July 29:

Weaver allowed a single and a double while not getting an out, Travis Schlichting allowed four runners and two runs in his inning of work, and Jack Taschner… well, I still can’t figure out what the hell he’s here for. He entered the game having not retired any of his first three batters in two games as Dodger, and promptly walked his first two tonight. He finally got his first out on his sixth batter, but even that was on a well-hit ball that happened to be directly at Matt Kemp. You’re going to have to make at least one roster move in the next few days (when Scott Podsednik arrives) and probably a second as well (if John Ely comes up to start), and there’s just no way that Taschner should remain – getting rid of him is perhaps even more vital than getting rid of Garret Anderson.

July 29:

Jack Taschner faced six batters as a Dodger, and he retired just one. Shockingly, he’s unemployed, as he was DFA’d just now to make room for Scott Podsednik.

Boy, who could have ever predicted that a guy who got cut by the Pirates and couldn’t keep the ball in the park in AAA would have been a huge failure?

And thus ends the long and storied Dodger career of Jack Taschner.

******
Next! Kenley Jansen bursts on the scene! James McDonald gets traded for magic beans! Jeff Weaver tries to stick around! It’s relievers, part 3!

 

One Down, One to Go

Jack Taschner faced six batters as a Dodger, and he retired just one. Shockingly, he’s unemployed, as he was DFA’d just now to make room for Scott Podsednik.

Boy, who could have ever predicted that a guy who got cut by the Pirates and couldn’t keep the ball in the park in AAA would have been a huge failure?

More Proof That The Rotation Isn’t the Problem

Joe Torre looks bored.

Hiroki Kuroda‘s line of three earned runs over six innings would seem fine enough – it’s technically a “quality start” – and he was actually better than that, bringing a shutout into the 6th inning and retiring 10 in a row at one point. The Padres’ rally in the 6th was started on a mere infield single by Tony Gwynn Jr., a ball on which 95% of major leaguers wouldn’t have beat out. In the 7th, Kuroda allowed just a single to Scott Hairston before being pulled and seeing Jeff Weaver allow a double to add that run onto Kuroda’s record.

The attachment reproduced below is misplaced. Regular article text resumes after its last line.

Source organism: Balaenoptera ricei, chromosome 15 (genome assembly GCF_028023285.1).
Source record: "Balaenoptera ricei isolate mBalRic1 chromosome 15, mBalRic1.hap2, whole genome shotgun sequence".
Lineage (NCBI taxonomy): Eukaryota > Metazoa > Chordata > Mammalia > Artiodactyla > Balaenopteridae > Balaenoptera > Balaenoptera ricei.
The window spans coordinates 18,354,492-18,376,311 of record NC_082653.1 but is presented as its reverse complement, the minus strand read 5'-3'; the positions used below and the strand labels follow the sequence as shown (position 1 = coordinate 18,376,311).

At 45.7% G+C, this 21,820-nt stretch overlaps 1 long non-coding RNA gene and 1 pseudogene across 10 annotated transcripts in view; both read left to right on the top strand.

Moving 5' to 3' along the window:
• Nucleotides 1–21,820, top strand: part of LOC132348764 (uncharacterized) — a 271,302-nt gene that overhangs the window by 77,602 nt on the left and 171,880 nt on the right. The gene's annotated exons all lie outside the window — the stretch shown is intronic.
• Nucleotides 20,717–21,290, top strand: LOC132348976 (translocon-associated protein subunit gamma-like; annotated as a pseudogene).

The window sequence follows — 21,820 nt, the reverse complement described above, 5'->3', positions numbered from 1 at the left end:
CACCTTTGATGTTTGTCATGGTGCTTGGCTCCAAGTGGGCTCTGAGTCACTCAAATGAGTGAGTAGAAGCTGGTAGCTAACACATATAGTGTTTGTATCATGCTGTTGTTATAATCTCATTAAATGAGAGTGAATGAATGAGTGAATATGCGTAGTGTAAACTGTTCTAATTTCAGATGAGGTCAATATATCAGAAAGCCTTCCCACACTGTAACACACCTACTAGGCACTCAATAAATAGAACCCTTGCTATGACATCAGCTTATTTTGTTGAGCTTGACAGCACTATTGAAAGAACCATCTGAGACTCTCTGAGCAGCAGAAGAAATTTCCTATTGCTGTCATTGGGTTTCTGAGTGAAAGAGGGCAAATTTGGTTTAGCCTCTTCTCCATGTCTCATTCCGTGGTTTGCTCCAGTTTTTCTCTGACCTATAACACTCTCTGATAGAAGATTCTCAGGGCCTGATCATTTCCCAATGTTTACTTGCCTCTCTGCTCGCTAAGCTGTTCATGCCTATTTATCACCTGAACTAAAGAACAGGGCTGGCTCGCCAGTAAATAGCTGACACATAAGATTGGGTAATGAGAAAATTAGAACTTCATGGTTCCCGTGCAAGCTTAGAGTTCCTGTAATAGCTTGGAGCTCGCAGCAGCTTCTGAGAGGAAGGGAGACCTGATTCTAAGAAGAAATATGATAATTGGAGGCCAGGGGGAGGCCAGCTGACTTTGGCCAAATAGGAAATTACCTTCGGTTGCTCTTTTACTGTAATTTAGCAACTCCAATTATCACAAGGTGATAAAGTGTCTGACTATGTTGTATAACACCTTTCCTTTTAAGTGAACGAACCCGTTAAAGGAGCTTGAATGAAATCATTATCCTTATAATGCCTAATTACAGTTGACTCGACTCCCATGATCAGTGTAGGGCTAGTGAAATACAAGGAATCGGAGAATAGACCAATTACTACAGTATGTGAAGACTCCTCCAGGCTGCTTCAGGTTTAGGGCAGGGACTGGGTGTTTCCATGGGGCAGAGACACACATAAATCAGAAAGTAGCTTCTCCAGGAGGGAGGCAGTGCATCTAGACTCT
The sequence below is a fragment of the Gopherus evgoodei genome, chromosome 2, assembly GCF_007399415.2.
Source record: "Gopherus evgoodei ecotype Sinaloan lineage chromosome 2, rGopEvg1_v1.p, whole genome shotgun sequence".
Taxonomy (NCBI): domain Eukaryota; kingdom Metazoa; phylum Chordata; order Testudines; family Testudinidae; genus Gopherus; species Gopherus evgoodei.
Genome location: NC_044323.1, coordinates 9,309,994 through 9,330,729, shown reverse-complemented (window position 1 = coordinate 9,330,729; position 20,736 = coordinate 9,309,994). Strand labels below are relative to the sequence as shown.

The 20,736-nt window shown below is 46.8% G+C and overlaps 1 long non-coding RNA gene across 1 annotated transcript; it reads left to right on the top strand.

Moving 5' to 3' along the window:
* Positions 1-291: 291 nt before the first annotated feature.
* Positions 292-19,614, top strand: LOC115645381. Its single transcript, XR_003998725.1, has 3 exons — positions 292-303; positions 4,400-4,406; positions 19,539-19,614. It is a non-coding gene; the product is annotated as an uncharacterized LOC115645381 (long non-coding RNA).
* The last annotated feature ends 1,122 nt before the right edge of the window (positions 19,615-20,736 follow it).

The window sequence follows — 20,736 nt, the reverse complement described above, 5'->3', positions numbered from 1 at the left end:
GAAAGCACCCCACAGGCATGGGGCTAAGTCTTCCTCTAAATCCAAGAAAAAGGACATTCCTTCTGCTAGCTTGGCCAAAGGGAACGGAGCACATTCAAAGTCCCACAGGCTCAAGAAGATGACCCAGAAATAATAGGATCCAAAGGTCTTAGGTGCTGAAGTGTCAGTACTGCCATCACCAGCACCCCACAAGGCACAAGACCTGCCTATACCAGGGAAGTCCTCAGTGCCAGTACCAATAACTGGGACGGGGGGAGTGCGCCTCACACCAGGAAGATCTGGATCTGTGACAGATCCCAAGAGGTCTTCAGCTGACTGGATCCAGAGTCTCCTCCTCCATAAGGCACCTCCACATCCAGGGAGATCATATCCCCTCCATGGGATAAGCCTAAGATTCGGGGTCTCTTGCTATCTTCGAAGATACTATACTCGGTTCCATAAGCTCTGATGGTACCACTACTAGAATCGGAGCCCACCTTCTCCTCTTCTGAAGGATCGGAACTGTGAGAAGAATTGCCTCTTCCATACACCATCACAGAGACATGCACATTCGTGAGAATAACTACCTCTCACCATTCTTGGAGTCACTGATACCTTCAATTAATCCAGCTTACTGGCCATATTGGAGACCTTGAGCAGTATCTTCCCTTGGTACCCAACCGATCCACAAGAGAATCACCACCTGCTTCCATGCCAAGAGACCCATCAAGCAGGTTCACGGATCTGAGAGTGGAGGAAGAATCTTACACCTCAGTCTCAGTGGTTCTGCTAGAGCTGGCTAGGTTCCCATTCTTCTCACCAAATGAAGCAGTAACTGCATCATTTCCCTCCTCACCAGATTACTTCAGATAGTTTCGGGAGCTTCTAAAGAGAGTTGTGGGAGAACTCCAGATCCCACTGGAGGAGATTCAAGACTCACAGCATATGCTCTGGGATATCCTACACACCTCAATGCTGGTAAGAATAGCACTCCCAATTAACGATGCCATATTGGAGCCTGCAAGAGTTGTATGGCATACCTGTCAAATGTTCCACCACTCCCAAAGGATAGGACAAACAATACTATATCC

Once again, the starting pitching was more than good enough to win, and once again the offense, defense, and bullpen were subpar. Taking the last first, Weaver allowed a single and a double while not getting an out, Travis Schlichting allowed four runners and two runs in his inning of work, and Jack Taschner… well, I still can’t figure out what the hell he’s here for. He entered the game having not retired any of his first three batters in two games as Dodger, and promptly walked his first two tonight. He finally got his first out on his sixth batter, but even that was on a well-hit ball that happened to be directly at Matt Kemp. You’re going to have to make at least one roster move in the next few days (when Scott Podsednik arrives) and probably a second as well (if John Ely comes up to start), and there’s just no way that Taschner should remain – getting rid of him is perhaps even more vital than getting rid of Garret Anderson. In fact, the only reliever who got the job done was George Sherrill, of all people, which should tell you a lot.

Of course, the real story once again is that the offense was nowhere to be found, and while I know the Padres have quite the pitching staff, watching 19 men in a row be retired to end the game isn’t acceptable. Rafael Furcal, Andre Ethier, Casey Blake, James Loney, and Russell Martin combined to go 0-for-16 (though Furcal drew a walk), and if that’s going to happen, you can make all the trades for mediocre 4th outfielders you want and it’s not going to change a goddamn thing. The guys who are here, right now, have to start hitting. You hope Manny comes back healthy, and you hope he gets hot at the right time, but it certainly can’t be just him.If Ethier doesn’t start to look something like he did at the beginning of the year, if Blake doesn’t stop resembling a bearded corpse, if Martin can’t stop looking like the new Jason Kendall… well, then none of the rest of it really matters, does it?

******

On Podsednik: my earlier post, as you probably saw, was filed from the upper deck at CitiField, so it was very much a stream-of-consciousness response. After some thought, I’ve tempered my response a bit – “horrendous” was probably a bit much. Lucas May’s defense was probably never going to allow him to be a fulltime catcher, and Pimentel, while intriguing, was far from a top prospect.